The Last Harmon

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Chapter Six

I wake to the sounds of Joey’s snores from across the dungeon pathway. I clench my teeth and I place a pillow, difficulty, over my ears. Sleeping with shackles locked around my wrists has proven to be one of my worst sleeping experiences ever, perhaps even the worst, and I once slept with a warlock from the Devon coven.

I adjust my position so that I can see the view of the bars. I know it will be no use, but I try a spell. I chant in the ancient wiccan language quietly, repeating the spell three times. I glance up at my shackles that are above my head, and I feel something pinch against my skin.

Hopeful, I try again.

“Eloidena san vada,” I whisper.

It is the spell my great ancestors used in Salem to escape their ties at their executions. But the spell isn’t strong enough and not nearly modern enough to break through Amara’s magic. The shackles give off a light blue glow for hardly one second, before returning to normal.

I don’t want to escape my ties; I just need to reverse the spell on them so that I can use my magic. A spell to break a spell? My mother would know that one. It would be category A, for experienced wiccans only, and finding it has been one of my greatest failures over the years. If I knew what would happen, if I knew this would happen, I would never have given up.

I sit up in the bed with a sigh. I don’t necessarily need access to my magic to do what I’m going to do, but it would be helpful to know it’s there. I am far from comfortable with my situation, but my mother taught me to always adapt with what I am restricted to do. With magic, what would our family do? Without magic, what would a human do? It is why I am not afraid of being mortal, if anything I would prefer that. As long as my bloodline is safe.

“Morning,” Joey grumbles as he stretches inside his cell. “What time is it? Oh, wait.”

I smile for a moment. “I was just about to make some coffee. Want some?”

“Thought you’d never ask. Black one sugar.”

“I’ll get right on that,” I say.

“You sleep okay?” he asks. “I know you’re only here for two days, but if you weren’t, I’d say you get used to the smell.”

“The smell doesn’t bother me,” I admit, hanging my head. “I’ve smelt worse.”

“Let me guess, the dark era?”

I nod. “I was here too, in Arizona. After she murdered my mother and most of my coven, she placed us on lockdown. When the wave of the first bombs dropped, one of them blew the wall of the room I was in. I stepped right out into the daylight, into the warzone. I mean, I was fourteen-years-old, but I wasn’t afraid, not until I saw the bodies.”

“They don’t prepare you to see murder in wiccan school,” Joey mutters. “They teach you how to defend yourself and how to attack at force, but seeing it? There’s no coping mechanism for it. And after five years I’m sure you and everyone else has convinced yourselves that you’d never want to see something like that again. But to win a war, to survive a war, people must die.”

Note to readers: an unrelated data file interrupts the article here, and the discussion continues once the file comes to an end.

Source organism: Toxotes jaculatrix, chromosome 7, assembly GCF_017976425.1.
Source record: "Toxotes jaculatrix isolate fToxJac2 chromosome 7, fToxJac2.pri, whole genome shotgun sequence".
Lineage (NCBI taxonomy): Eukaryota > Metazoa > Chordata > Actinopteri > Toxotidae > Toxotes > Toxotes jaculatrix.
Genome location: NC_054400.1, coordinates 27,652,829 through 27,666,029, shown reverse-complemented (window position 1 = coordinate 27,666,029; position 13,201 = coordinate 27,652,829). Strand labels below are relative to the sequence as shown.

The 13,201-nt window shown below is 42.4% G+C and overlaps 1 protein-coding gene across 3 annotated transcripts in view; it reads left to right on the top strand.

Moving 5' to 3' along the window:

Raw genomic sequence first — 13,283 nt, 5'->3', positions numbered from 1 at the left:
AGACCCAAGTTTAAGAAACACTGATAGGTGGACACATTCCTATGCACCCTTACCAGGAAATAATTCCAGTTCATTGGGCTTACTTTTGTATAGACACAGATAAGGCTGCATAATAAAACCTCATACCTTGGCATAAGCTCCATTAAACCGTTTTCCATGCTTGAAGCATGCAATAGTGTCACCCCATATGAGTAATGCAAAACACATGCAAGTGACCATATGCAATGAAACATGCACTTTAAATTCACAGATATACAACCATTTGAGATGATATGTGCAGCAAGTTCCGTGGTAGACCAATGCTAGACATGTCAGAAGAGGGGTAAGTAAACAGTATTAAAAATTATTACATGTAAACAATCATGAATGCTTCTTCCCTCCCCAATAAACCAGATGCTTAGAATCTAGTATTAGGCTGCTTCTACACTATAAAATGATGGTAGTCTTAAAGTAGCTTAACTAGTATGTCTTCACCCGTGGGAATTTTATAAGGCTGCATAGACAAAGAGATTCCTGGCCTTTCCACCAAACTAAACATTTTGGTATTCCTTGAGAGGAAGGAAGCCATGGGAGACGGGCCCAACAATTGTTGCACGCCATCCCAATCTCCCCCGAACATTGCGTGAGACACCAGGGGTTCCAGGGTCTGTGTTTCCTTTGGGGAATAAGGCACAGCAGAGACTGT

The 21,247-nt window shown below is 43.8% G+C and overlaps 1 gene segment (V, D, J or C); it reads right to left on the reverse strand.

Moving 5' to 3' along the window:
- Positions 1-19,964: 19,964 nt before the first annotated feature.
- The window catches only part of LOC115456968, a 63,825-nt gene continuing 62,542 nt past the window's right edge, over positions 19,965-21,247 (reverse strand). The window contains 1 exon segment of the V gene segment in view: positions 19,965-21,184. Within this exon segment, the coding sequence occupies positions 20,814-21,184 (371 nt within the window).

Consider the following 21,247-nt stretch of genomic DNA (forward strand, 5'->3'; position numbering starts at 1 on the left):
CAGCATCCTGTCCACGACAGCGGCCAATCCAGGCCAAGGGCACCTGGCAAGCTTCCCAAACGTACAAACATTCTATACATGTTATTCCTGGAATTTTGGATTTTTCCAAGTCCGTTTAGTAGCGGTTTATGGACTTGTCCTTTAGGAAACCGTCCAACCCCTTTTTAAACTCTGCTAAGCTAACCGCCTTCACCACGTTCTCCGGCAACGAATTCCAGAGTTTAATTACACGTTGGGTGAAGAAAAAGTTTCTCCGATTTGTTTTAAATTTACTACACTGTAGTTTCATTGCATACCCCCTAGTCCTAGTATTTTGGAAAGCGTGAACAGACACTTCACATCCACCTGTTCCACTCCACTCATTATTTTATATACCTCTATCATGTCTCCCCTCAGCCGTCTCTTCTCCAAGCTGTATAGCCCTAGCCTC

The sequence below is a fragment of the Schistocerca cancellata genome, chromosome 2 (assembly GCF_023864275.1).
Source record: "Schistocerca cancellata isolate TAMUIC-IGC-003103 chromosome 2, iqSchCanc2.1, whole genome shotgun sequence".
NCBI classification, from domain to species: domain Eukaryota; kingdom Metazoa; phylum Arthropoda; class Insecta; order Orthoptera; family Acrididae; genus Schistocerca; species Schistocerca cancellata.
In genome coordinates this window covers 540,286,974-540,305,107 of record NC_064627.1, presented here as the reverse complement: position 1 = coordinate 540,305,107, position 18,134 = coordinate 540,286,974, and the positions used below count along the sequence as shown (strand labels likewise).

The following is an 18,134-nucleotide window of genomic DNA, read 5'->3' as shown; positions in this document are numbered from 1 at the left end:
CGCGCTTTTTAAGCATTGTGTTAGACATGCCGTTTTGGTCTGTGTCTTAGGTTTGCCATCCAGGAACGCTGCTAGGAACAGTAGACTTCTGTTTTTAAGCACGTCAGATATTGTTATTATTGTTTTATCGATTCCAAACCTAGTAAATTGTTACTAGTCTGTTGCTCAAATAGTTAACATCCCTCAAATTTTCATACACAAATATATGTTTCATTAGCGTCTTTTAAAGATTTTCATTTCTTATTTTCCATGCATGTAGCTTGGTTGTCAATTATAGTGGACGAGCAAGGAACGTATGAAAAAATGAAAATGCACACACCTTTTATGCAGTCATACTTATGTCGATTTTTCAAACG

“Not at the expense of children,” I say through my teeth. “They didn’t deserve to lose their parents, to have their entire world changed. Amara’s war was against the mortals and so every mortal was in danger. The next war will be different.”

“Next war?” Joey says, tilting his head.

“Wiccans against Slayers,” I say. “It’s what she’s planning, right? It’s what every Elder has been planning for centuries.”

“Well, obviously I hope that we win that fight,” he says. “But the odds of both species surviving are slim. The mortals may be the last species standing.”

“Exactly. The best outcome for everyone.”

“Really?” he questions, shocked by my admission. “You would rather they survive and our own kind die?”

“They didn’t ask for this. To be dragged into our conflicts and greed for power and dominance. As a species we are dangerous, or do you need me to remind you of how the entire world changed?”

“It’s not like we just invaded the planet on a whim, Theresa,” he laughs. “We’ve been here for a thousand years. The Slayers have been here for a thousand years. I’m not excusing what Amara did, but we have as much right to the world as mortals.”

“Then so do the Slayers.” I look at him, and he takes that badly. Mainly because he knows that I’m right. “Even after a thousand years, we still can’t share a planet. We’re the good ones and they’re the evil ones. We’re the protectors of the balance of life and they’re the destroyers of it.”

“Damn straight.”

“But what if they’ve been taught that too?” I say. “What if, to them, we are the bad ones? And even if some of them had doubt, given what has happened they do not have doubt now. Because we are the bad ones. We are the ones that have taken people’s lives and choices away, and we are the ones declaring ourselves to be such a great power to justify it. When did the Slayers do that?”

“Theresa,” he says, his voice hard. “If you’re a Slayer sympathizer then that’s your own damn curse to bear. But don’t expect anyone else to agree with you, because it’s that kind of talk that will turn everyone against you. Including me.”

“I don’t care who disagrees,” I say. “If it came down to working with the Slayers to save the world, then wouldn’t you do it?”